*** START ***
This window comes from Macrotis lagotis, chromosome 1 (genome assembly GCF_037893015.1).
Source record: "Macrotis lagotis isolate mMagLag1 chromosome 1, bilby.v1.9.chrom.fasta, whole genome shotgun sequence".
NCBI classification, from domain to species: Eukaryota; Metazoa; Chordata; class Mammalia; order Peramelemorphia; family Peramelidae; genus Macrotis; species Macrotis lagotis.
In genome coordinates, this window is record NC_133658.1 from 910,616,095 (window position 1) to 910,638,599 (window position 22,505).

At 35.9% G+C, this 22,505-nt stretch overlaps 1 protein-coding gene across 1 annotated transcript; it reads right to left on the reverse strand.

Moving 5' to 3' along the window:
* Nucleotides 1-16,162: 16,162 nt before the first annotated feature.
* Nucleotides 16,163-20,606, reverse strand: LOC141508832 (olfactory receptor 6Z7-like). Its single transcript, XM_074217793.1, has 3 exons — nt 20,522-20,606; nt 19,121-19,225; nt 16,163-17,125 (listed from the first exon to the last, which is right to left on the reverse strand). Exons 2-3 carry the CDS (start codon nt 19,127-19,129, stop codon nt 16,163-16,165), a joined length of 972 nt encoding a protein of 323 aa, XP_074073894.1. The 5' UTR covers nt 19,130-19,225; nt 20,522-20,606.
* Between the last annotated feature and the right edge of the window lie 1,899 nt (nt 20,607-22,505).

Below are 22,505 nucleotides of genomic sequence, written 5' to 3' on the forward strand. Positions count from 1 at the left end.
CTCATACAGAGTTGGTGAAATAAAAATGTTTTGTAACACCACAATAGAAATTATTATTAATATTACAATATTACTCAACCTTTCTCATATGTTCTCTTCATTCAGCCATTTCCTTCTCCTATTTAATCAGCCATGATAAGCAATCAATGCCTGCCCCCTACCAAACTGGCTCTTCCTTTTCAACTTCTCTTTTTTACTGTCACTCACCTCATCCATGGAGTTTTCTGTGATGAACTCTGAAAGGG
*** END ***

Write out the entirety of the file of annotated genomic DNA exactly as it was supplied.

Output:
This window comes from Macrotis lagotis, chromosome 1 (genome assembly GCF_037893015.1).
Source record: "Macrotis lagotis isolate mMagLag1 chromosome 1, bilby.v1.9.chrom.fasta, whole genome shotgun sequence".
NCBI classification, from domain to species: Eukaryota; Metazoa; Chordata; class Mammalia; order Peramelemorphia; family Peramelidae; genus Macrotis; species Macrotis lagotis.
In genome coordinates, this window is record NC_133658.1 from 910,616,095 (window position 1) to 910,638,599 (window position 22,505).

At 35.9% G+C, this 22,505-nt stretch overlaps 1 protein-coding gene across 1 annotated transcript; it reads right to left on the reverse strand.

Moving 5' to 3' along the window:
* Nucleotides 1-16,162: 16,162 nt before the first annotated feature.
* Nucleotides 16,163-20,606, reverse strand: LOC141508832 (olfactory receptor 6Z7-like). Its single transcript, XM_074217793.1, has 3 exons — nt 20,522-20,606; nt 19,121-19,225; nt 16,163-17,125 (listed from the first exon to the last, which is right to left on the reverse strand). Exons 2-3 carry the CDS (start codon nt 19,127-19,129, stop codon nt 16,163-16,165), a joined length of 972 nt encoding a protein of 323 aa, XP_074073894.1. The 5' UTR covers nt 19,130-19,225; nt 20,522-20,606.
* Between the last annotated feature and the right edge of the window lie 1,899 nt (nt 20,607-22,505).

Below are 22,505 nucleotides of genomic sequence, written 5' to 3' on the forward strand. Positions count from 1 at the left end.
CTCATACAGAGTTGGTGAAATAAAAATGTTTTGTAACACCACAATAGAAATTATTATTAATATTACAATATTACTCAACCTTTCTCATATGTTCTCTTCATTCAGCCATTTCCTTCTCCTATTTAATCAGCCATGATAAGCAATCAATGCCTGCCCCCTACCAAACTGGCTCTTCCTTTTCAACTTCTCTTTTTTACTGTCACTCACCTCATCCATGGAGTTTTCTGTGATGAACTCTGAAAGGG